As you or your loved one grow older and become unable to take care of yourself, you may require some type of long-term care. However, the level of care you need depends on your health and abilities. That’s why we have different types of long-term care facilities. In general, these facilities can be separated into three categories: nursing homes, assisted living facilities, and home-based care.
Nursing homes, also known as skilled nursing facilities, are residential facilities that provide round-the-clock medical care as well as assistance with activities of daily living, such as eating, bathing, dressing, transferring, and toileting. In some cases, nursing homes also provide rehabilitative services to individuals who are recovering from an injury, illness, or another adverse health event. Since they provide the highest level of care to residents, nursing homes are the most expensive type of long-term care facility. In fact, the bill can run upwards of $8,000 to $9,000 per month.*
Nursing homes are most common for seniors who require hands-on care and support at all times.
Assisted living facilities are residential facilities that provide long-term care and assistance with certain daily activities. Despite requiring some care, residents still retain a level of independence. As such, the cost of an assisted living facility is much less than a nursing home with an average monthly bill of around $4,500.*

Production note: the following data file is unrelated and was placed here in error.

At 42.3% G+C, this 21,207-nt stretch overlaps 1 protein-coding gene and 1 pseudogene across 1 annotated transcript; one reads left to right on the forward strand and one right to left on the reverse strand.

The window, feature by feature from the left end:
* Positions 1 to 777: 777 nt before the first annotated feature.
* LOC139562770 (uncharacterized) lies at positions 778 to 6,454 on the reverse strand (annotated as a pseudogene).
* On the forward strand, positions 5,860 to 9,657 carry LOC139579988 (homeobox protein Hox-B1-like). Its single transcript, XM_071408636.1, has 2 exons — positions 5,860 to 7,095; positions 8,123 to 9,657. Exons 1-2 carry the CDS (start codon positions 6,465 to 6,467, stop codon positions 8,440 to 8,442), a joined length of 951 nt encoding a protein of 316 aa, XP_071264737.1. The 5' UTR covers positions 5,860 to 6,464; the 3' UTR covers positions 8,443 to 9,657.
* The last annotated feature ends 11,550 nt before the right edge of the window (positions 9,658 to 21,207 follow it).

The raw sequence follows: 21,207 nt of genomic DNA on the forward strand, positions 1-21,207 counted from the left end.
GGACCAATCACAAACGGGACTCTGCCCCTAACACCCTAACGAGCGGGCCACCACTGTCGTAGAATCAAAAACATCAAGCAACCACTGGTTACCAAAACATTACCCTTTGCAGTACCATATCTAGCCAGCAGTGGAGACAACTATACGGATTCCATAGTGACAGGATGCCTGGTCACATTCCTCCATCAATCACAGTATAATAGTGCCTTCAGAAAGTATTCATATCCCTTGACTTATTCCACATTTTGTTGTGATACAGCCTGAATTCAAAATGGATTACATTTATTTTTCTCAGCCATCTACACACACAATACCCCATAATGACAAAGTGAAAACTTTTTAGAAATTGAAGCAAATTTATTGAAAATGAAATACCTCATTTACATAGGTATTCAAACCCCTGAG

Assisted living facilities are most common for seniors who can no longer live safely on their own but desire to maintain some independence.
Home-based care provides assistance with daily activities for a certain number of hours per week. This type of care allows individuals to stay at home longer and can be customized to provide the level of care needed. In some cases, this type of care may be used to supplement a family caregiver or for a semi-independent senior who only needs help a few hours per week. The cost of home-based care varies based on the level and amount of care provided, but it can run about $4,500 per month on average.*
Home-based care is most common for individuals whose caregiver needs extra support or for semi-independent seniors who require a small amount of assistance.
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